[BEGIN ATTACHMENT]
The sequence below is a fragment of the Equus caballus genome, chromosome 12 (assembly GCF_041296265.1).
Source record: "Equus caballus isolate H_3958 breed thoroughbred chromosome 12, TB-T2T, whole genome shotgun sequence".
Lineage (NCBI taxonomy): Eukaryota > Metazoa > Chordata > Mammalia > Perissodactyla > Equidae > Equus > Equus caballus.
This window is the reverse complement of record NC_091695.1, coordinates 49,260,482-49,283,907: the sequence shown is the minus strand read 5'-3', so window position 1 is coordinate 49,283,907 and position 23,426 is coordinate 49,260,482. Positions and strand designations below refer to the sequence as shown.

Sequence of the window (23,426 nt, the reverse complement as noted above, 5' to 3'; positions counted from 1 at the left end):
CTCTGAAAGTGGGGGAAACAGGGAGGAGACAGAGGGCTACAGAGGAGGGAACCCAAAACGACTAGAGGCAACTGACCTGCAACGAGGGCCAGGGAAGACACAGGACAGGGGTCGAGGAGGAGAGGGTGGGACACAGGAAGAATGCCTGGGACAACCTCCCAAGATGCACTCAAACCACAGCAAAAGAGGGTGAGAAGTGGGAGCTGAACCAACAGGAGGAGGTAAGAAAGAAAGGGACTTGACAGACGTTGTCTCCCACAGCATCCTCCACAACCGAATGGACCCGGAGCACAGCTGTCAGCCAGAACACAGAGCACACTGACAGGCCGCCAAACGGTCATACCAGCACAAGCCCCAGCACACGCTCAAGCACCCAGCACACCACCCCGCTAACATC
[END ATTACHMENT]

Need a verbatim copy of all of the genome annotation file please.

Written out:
The sequence below is a fragment of the Equus caballus genome, chromosome 12 (assembly GCF_041296265.1).
Source record: "Equus caballus isolate H_3958 breed thoroughbred chromosome 12, TB-T2T, whole genome shotgun sequence".
Lineage (NCBI taxonomy): Eukaryota > Metazoa > Chordata > Mammalia > Perissodactyla > Equidae > Equus > Equus caballus.
This window is the reverse complement of record NC_091695.1, coordinates 49,260,482-49,283,907: the sequence shown is the minus strand read 5'-3', so window position 1 is coordinate 49,283,907 and position 23,426 is coordinate 49,260,482. Positions and strand designations below refer to the sequence as shown.

Sequence of the window (23,426 nt, the reverse complement as noted above, 5' to 3'; positions counted from 1 at the left end):
CTCTGAAAGTGGGGGAAACAGGGAGGAGACAGAGGGCTACAGAGGAGGGAACCCAAAACGACTAGAGGCAACTGACCTGCAACGAGGGCCAGGGAAGACACAGGACAGGGGTCGAGGAGGAGAGGGTGGGACACAGGAAGAATGCCTGGGACAACCTCCCAAGATGCACTCAAACCACAGCAAAAGAGGGTGAGAAGTGGGAGCTGAACCAACAGGAGGAGGTAAGAAAGAAAGGGACTTGACAGACGTTGTCTCCCACAGCATCCTCCACAACCGAATGGACCCGGAGCACAGCTGTCAGCCAGAACACAGAGCACACTGACAGGCCGCCAAACGGTCATACCAGCACAAGCCCCAGCACACGCTCAAGCACCCAGCACACCACCCCGCTAACATC